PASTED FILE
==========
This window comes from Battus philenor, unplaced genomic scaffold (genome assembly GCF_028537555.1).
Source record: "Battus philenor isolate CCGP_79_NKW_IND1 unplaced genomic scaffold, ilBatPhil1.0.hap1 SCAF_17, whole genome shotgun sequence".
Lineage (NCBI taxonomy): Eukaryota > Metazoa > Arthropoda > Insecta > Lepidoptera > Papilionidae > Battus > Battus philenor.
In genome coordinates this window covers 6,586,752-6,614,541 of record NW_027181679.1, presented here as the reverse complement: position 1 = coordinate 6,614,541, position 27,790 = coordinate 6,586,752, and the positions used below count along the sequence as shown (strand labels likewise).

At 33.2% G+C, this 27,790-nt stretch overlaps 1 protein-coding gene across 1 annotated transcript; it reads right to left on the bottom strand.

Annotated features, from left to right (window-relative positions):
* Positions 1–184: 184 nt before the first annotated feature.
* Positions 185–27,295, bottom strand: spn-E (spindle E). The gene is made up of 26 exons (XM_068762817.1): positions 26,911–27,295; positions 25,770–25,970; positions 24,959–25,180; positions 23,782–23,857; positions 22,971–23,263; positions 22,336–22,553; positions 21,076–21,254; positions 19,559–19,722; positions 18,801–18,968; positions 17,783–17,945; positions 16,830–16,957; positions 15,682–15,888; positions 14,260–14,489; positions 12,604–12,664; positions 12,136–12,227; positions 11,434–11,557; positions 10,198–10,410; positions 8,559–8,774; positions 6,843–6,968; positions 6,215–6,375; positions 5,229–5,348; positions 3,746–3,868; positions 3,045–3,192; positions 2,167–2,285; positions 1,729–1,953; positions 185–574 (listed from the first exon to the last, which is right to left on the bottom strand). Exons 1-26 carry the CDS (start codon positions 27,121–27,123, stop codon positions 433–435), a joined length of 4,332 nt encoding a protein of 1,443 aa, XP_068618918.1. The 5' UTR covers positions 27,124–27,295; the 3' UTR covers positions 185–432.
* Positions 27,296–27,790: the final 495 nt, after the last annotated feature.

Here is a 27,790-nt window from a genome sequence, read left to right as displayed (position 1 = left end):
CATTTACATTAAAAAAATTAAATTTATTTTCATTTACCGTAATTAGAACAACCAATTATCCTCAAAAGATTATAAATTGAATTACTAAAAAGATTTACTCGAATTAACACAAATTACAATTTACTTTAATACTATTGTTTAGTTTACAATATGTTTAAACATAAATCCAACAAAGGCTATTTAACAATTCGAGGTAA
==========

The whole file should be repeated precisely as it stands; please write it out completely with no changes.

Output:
This window comes from Battus philenor, unplaced genomic scaffold (genome assembly GCF_028537555.1).
Source record: "Battus philenor isolate CCGP_79_NKW_IND1 unplaced genomic scaffold, ilBatPhil1.0.hap1 SCAF_17, whole genome shotgun sequence".
Lineage (NCBI taxonomy): Eukaryota > Metazoa > Arthropoda > Insecta > Lepidoptera > Papilionidae > Battus > Battus philenor.
In genome coordinates this window covers 6,586,752-6,614,541 of record NW_027181679.1, presented here as the reverse complement: position 1 = coordinate 6,614,541, position 27,790 = coordinate 6,586,752, and the positions used below count along the sequence as shown (strand labels likewise).

At 33.2% G+C, this 27,790-nt stretch overlaps 1 protein-coding gene across 1 annotated transcript; it reads right to left on the bottom strand.

Annotated features, from left to right (window-relative positions):
* Positions 1–184: 184 nt before the first annotated feature.
* Positions 185–27,295, bottom strand: spn-E (spindle E). The gene is made up of 26 exons (XM_068762817.1): positions 26,911–27,295; positions 25,770–25,970; positions 24,959–25,180; positions 23,782–23,857; positions 22,971–23,263; positions 22,336–22,553; positions 21,076–21,254; positions 19,559–19,722; positions 18,801–18,968; positions 17,783–17,945; positions 16,830–16,957; positions 15,682–15,888; positions 14,260–14,489; positions 12,604–12,664; positions 12,136–12,227; positions 11,434–11,557; positions 10,198–10,410; positions 8,559–8,774; positions 6,843–6,968; positions 6,215–6,375; positions 5,229–5,348; positions 3,746–3,868; positions 3,045–3,192; positions 2,167–2,285; positions 1,729–1,953; positions 185–574 (listed from the first exon to the last, which is right to left on the bottom strand). Exons 1-26 carry the CDS (start codon positions 27,121–27,123, stop codon positions 433–435), a joined length of 4,332 nt encoding a protein of 1,443 aa, XP_068618918.1. The 5' UTR covers positions 27,124–27,295; the 3' UTR covers positions 185–432.
* Positions 27,296–27,790: the final 495 nt, after the last annotated feature.

Here is a 27,790-nt window from a genome sequence, read left to right as displayed (position 1 = left end):
CATTTACATTAAAAAAATTAAATTTATTTTCATTTACCGTAATTAGAACAACCAATTATCCTCAAAAGATTATAAATTGAATTACTAAAAAGATTTACTCGAATTAACACAAATTACAATTTACTTTAATACTATTGTTTAGTTTACAATATGTTTAAACATAAATCCAACAAAGGCTATTTAACAATTCGAGGTAA